Today, the day of the Solstice, I went outside in the morning to greet the sun and harvest some herbs – lemon balm, sage, and mugwort. After work, I took a small side trip to the local river near my home. I walked to the edge and took a deep breath. Calling to the local river spirit and Manannan, I spoke of my gratitude for their many blessings. I dropped three yellow leaves into the river. I found them along the bank and assigned love, gratitude, and reverence to each. I left with a bit of litter in my hands. When dealing with local spirits, I’ve found the best offerings are care and respect. For dinner tonight – a cooling salad so I don’t have to cook in the heat!

May you have a blessed Summer Solstice (or Winter Solstice if you’re south of the equator)! I hope you get outside and truly experience the season.

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Elderberry syrup in progress. Photo by Grey Catsidhe, 2015

As I write this, the year’s first real snowfall is blanketing the land. It’s a time of rest and introspection. Spiritually, it’s a new year. As with our secular New Year, it’s custom to reflect on various aspects of our lives, how we’ve changed, and where we’re going. Recently, I’ve found myself thinking a lot about my path and why I blog about it. Some of this came about through discussions with Lady Althea via Twitter, specifically about how motherhood has changed our paths, and how our spirituality should be more about doing than keeping up with appearances. Some of my thoughts came through an interview I did with my friend Corinne for her upcoming podcast – Who’s Your Mama? The focus of the podcast is on mothers and how they find a balance between their mamahood and various life passions. Corinne is interviewing friends from around the country first to get into the groove, as it were, and thought my story about finding time to further my Druidic pursuits and found a protogrove, all while raising a little one, was inspiring. I felt that I rambled a bit, but she said it was great! I’ll be sure that share that when it comes out in January.

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My little one joins me at my altar for a daily devotional. Photo by Grey Catsidhe, 2015.

My religious practices haven’t changed much in the last year, but the way I engage with them has.  The same time restricting forces that limit my blogging also limit the amount of time I have for involved ritual, magic, meditation, and trance. I’ve had to get creative in how I engage with my spirituality, and that’s only deepened my understanding of something I already knew to be true – magic and ritual is in everything. When we approach our daily tasks mindfully, aware of the interconnections, we are engaged with our spirit allies.  I’ve also worked on my self-discipline.  While accepting my limitations in time and energy at this point in time, I’ve managed to strike a balance.  My trance studies are on hold for the time being, but I’ve worked hard to maintain the devotional practices I revitalized through ADF’s liturgical study program.  I’m also working on my divination journal, focusing more on the practical work until I have a little extra time for the academic side of my Druidism.  As a result, my understanding of the Druid Animal Oracle and ogham is improving.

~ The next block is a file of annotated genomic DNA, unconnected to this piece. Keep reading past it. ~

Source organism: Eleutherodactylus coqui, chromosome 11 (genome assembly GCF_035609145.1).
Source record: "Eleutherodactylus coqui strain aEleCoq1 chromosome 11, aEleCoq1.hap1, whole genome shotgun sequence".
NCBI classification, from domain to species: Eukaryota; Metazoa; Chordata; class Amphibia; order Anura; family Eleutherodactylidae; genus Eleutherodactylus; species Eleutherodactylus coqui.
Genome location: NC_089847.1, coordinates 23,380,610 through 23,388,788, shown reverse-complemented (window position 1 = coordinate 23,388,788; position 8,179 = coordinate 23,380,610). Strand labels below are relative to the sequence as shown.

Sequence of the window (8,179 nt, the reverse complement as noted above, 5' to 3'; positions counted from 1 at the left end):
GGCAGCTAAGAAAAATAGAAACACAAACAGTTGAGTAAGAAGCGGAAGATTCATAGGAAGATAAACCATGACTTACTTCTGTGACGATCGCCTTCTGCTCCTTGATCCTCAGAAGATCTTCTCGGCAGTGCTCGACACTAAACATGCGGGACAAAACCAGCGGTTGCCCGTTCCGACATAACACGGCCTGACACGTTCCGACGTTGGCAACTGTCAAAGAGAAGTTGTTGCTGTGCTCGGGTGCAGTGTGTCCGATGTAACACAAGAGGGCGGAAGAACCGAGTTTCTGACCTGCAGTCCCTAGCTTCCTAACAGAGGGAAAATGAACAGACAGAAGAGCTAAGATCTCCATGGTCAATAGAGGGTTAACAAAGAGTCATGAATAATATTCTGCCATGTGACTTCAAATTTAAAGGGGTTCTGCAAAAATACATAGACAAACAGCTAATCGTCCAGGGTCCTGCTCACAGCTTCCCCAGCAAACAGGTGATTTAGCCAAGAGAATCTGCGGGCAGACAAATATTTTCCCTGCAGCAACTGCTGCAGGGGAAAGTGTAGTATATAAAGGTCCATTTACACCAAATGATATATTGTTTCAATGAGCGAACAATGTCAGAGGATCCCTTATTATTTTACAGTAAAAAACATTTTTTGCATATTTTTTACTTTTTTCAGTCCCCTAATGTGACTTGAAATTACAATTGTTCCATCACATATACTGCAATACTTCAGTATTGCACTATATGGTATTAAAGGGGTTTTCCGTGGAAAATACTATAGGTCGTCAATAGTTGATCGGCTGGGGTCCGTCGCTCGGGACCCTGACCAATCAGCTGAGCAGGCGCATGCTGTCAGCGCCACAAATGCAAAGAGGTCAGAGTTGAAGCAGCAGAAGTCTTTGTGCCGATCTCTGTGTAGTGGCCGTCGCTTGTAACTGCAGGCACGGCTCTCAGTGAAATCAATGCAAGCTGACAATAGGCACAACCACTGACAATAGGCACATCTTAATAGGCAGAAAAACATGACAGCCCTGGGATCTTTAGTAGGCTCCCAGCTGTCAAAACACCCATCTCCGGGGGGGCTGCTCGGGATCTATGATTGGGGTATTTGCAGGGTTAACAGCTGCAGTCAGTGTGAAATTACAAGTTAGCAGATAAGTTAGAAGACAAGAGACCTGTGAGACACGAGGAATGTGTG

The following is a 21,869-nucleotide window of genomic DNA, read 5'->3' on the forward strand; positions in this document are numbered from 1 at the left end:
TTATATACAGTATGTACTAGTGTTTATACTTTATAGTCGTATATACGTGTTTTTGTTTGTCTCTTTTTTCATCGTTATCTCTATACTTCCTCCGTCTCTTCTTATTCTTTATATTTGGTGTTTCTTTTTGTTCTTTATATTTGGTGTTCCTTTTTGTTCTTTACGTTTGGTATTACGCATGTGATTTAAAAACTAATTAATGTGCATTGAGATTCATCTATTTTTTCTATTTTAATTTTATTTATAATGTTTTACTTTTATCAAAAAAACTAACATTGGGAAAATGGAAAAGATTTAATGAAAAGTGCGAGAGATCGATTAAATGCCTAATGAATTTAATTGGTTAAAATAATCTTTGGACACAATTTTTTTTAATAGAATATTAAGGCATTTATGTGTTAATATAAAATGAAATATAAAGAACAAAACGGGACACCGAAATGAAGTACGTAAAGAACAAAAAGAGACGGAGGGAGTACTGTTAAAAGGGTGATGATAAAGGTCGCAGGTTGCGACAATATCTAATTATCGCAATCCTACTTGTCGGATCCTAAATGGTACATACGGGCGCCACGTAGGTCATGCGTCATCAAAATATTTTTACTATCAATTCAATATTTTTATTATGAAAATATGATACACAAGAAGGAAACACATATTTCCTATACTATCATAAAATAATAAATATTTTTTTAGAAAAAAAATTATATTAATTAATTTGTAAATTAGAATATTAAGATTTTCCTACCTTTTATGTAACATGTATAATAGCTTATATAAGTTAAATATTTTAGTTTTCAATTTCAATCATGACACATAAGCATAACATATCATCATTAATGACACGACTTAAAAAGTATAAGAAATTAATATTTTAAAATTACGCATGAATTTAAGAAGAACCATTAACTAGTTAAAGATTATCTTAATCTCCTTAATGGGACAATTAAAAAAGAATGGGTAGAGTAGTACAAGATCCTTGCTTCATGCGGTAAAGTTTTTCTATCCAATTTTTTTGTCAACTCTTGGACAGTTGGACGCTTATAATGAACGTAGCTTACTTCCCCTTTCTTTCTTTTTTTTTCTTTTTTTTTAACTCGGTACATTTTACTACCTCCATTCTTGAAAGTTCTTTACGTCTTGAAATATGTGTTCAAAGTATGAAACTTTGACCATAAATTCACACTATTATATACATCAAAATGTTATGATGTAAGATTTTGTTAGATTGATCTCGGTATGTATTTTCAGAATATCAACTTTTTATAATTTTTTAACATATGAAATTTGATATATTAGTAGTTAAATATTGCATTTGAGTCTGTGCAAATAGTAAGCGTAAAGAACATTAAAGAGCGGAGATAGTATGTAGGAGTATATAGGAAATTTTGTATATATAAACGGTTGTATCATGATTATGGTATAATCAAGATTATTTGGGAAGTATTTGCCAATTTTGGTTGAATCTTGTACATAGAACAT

One area that I’ve improved on in the past year is my hearth or kitchen magic.  I’m working on incorporating more holistic approaches to cleaning and health; and I’ve continued to make mostly home-cooked meals, often utilizing local ingredients.  This has helped me grow in my herbal knowledge and connection to the land.  Sharing these processes with my youngster, and showing her how to put love and intention into all we do, only strengthens my own focus.

Including a toddler in seasonal and daily religious observances can be tricky, especially when they involve fire, but, in retrospect, I’m amazed at what I’ve been able to share with her. Bee is learning how to calm and focus her breathing.  With my assistance, she uses a candle snuffer to assist in our symbolic smooring rite each evening.  I explain to her what is a good task for her, and what is definitely a grownup job. She can snuff, but she cannot light the candle.  These realities may be upsetting to her at first, but with repetition, she accepts them. This is teaching her respect for fire, that she has skills to grow into, and that there are times for quiet and action in ritual.  Best of all, she’s learned to say “thank you” for abundance, inspiration, and beauty.  It warms my heart when she reminds me that it’s time to do our “Brighid prayer” or when she randomly thanks the Earth Mother on our short walks outside.

So while I sometimes feel that I’m not doing enough, or sharing enough – in reality, I have a lot to celebrate about the last year!  I hope you take some time to reflect on your own practice and growth over the year.